Astoria Fisheries Auction

Wednesday, December 30, 2015

AMSEA Marine Safety Courses

US Coast Guard required drill conductor courses and more are available starting in January through the Alaska Marine Safety Education Association, with details and registration information available on the association website, www.amsea.org

The complete list of courses ranges from drill conductor, mariner’s first aid and CPR to marine safety instructor training, with the last being offered in Seward, Alaska, and Abbeville, Louisiana.

The list so far also includes courses at Sitka, King Salmon, Juneau, Kodiak, Metlakatla, and Wrangell, Alaska.

Executive director Jerry Dzugan, who has served in that capacity since 1987, notes that in an average year AMSEA trains some 6,000 to 6,500 people in various aspects of marine safety. The courses offered are directed at commercial harvesters, recreational boaters, youth and educators, so that the educators, in turn, can train more people.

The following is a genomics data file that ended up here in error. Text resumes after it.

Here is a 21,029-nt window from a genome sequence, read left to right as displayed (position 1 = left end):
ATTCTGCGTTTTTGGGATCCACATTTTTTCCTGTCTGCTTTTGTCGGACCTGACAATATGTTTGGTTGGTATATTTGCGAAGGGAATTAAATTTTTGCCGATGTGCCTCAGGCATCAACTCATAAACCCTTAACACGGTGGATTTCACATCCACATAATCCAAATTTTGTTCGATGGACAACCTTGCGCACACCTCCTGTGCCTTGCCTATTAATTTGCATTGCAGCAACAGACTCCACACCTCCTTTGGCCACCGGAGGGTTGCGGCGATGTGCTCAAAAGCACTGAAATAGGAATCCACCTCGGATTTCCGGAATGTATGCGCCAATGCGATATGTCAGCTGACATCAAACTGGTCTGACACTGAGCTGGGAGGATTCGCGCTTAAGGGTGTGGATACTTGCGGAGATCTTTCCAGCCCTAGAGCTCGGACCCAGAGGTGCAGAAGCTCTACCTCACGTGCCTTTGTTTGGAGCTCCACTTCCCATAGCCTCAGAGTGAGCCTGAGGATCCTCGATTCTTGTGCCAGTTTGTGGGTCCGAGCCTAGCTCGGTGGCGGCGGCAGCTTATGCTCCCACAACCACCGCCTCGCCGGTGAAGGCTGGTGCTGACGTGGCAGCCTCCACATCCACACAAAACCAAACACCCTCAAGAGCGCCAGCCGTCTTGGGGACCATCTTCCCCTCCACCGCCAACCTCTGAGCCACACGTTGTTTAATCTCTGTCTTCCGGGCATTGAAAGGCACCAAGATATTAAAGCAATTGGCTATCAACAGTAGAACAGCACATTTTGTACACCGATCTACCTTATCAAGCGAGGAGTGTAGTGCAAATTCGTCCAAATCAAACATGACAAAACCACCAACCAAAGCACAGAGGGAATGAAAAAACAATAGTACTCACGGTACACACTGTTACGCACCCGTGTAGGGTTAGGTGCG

The educator workshops teach a variety of skills, from how to recognize signs of hypothermia to cold water survival, basic navigation and how to don an immersion suit. There is also a cold water safety and survival for educators course taught online through the University of Alaska Southeast.

AMSEA got its start in Kodiak and Sitka back in the 1970s, but the name AMSEA didn’t come into being until 1985.

Course fees cover only a percentage of the cost of the AMSEA program, which has for years been offering courses all over the United States. Other funding sources include the Alaska Legislature, a federal contract with the US Coast Guard, the national Centers for Disease Control and Prevention, and the federal Occupational Safety and Health Administration.